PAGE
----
Casting was a big problem as I had around 12 characters to cast and no one really wanted to act in a short film. And since they were 12 of them, it was difficult to get all of them together at one time. We got Anurita Jha of Gangs of Wasseypur and Jugni fame to play one of the characters. The actor, who plays a struggler in the film is Sundeep Hemnaoni who has acted in 24 (TV series) and Bobby Jasoos. He loved the script and was ready to be part of the film. Govind Pathak who plays the father has previously acted in movies like Heropanti and Citylights. For the post, we had Hitesh Chaurasia who has received an award for the best sound designer while Subir Das who did the mixing, has earlier worked on PK. So everyone liked the script and hence agreed to be part of the film.
How was the experience of directing the film?
It was a big challenge for me and was also quite difficult as it was my first time. I ended up re-shooting many scenes. Basically I am a writer and I think with a pen and paper, and it’s very different when you sit with a camera. I would actually forget that I was the director and would think like a writer on the sets too (laughs).
We have shot in all real locations and have shown how these struggling actors keep roaming in the lane where the Yashraj office is located and spend time there itself. Once we were shooting in a train from Borivali to Dahanu and handling all the passengers was a challenge. It is not easy to shoot in a crowded place like that and we spent the entire day shooting in the train.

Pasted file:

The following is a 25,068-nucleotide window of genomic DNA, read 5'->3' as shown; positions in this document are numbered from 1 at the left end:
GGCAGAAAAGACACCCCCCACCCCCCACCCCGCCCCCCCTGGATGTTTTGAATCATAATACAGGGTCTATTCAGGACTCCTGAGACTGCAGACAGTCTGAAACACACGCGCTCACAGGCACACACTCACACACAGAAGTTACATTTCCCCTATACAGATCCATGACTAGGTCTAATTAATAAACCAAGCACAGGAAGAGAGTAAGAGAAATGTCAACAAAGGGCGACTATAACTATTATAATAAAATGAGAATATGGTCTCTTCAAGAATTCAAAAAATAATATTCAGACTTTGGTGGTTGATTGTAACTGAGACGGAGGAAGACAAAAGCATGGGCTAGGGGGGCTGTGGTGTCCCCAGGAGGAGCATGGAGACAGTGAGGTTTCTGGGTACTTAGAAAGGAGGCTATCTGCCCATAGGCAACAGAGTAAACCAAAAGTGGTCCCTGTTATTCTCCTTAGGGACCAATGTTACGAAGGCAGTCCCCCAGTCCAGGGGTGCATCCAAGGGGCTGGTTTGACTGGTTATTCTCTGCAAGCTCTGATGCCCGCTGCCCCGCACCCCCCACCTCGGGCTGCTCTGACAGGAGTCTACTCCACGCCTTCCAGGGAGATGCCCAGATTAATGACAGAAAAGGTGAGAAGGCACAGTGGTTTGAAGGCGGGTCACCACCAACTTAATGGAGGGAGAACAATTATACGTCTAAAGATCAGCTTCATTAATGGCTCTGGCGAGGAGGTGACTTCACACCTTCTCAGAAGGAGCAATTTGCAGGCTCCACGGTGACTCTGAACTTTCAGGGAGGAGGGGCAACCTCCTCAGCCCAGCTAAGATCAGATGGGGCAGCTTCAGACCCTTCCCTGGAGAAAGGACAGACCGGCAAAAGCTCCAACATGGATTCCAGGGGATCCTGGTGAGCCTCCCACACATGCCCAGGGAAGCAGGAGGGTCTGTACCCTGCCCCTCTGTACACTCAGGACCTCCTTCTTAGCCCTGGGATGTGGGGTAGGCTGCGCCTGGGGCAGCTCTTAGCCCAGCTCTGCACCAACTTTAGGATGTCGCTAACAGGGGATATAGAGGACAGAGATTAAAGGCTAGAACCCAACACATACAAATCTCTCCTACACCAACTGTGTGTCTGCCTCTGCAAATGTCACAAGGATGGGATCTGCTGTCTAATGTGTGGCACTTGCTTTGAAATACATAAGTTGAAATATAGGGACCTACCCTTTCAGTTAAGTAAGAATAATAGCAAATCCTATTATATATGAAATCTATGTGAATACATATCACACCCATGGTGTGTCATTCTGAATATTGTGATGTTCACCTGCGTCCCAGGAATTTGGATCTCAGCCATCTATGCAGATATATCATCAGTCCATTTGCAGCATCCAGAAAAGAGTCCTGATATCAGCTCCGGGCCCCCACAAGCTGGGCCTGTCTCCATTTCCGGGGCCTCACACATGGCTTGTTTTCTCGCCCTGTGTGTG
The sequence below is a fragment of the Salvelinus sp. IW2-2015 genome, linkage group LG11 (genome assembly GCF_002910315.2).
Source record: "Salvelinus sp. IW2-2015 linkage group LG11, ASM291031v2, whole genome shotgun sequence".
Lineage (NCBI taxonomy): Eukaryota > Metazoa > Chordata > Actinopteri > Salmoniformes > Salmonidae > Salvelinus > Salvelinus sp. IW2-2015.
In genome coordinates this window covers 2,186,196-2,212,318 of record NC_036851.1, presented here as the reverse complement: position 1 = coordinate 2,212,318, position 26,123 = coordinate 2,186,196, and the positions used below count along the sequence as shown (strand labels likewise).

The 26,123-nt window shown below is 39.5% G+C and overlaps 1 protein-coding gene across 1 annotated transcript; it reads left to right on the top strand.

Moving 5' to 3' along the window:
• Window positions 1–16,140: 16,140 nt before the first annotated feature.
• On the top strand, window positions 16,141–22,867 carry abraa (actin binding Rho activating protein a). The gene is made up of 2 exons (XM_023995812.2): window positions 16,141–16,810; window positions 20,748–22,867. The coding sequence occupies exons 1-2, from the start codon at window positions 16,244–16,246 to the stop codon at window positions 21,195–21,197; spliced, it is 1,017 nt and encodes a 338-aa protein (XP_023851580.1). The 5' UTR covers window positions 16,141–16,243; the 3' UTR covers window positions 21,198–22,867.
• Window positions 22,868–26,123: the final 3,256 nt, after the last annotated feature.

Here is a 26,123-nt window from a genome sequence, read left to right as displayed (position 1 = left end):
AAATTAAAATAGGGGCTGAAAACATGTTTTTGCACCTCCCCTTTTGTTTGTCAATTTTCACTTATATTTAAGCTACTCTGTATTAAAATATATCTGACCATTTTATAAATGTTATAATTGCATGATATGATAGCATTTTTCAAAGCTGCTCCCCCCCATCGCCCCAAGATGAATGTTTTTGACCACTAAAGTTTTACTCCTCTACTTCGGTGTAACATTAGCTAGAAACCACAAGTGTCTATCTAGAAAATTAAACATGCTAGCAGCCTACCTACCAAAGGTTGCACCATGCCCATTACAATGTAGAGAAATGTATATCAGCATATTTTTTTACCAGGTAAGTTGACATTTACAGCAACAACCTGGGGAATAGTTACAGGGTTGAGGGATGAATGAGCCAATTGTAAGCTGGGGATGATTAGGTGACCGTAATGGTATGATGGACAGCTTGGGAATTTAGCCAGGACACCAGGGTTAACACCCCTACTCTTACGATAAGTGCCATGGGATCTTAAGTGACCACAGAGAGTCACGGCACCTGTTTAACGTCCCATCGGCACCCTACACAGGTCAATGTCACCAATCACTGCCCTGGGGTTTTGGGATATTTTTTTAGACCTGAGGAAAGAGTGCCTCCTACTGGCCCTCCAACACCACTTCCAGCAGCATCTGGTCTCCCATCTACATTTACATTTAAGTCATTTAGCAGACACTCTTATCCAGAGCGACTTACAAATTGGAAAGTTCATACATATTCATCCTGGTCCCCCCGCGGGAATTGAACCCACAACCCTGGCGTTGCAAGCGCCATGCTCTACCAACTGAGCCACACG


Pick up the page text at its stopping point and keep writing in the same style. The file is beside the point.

Is the film self-financed or did you find a financier?
I largely financed it myself. Later, one of my brothers and a schoolmate, who was junior to me, put in their money and we have just combined our funds and done this experiment.
Do you truly believe that in order to break into the industry one needs heavy financial backing or a Godfather?
Firstly, you need to have talent, only then will a Godfather work. You need the correct direction and some amount of planning. People just come to this city dreaming of making it big in Bollywood, but once they reach here, they realize that it’s not easy.
Do you think that the message of your film will reach out to the people who this story is relevant to?
I believe that a feature film has a lot of power, it has the ability to send a message, so one should make something that will help society. We can use films to spread an important message and to show what is happening in the world.
It is not all about entertainment. One can also make something to contribute to society, and I feel being filmmakers, it is our responsibility to make films for society.
And finally, what do you enjoy more – Writing or Directing?
Writing is always my first love. Directing takes time and I am still learning. A director will not always feel what I feel as a writer. So in order to show what I feel as a writer, I decided to become a director. When two different people are involved, their thoughts may not match and they may think differently. In this way I can try to show the same thing on screen, even though it doesn’t always come out the same but is closer to what you want.
– Akshita Kariwala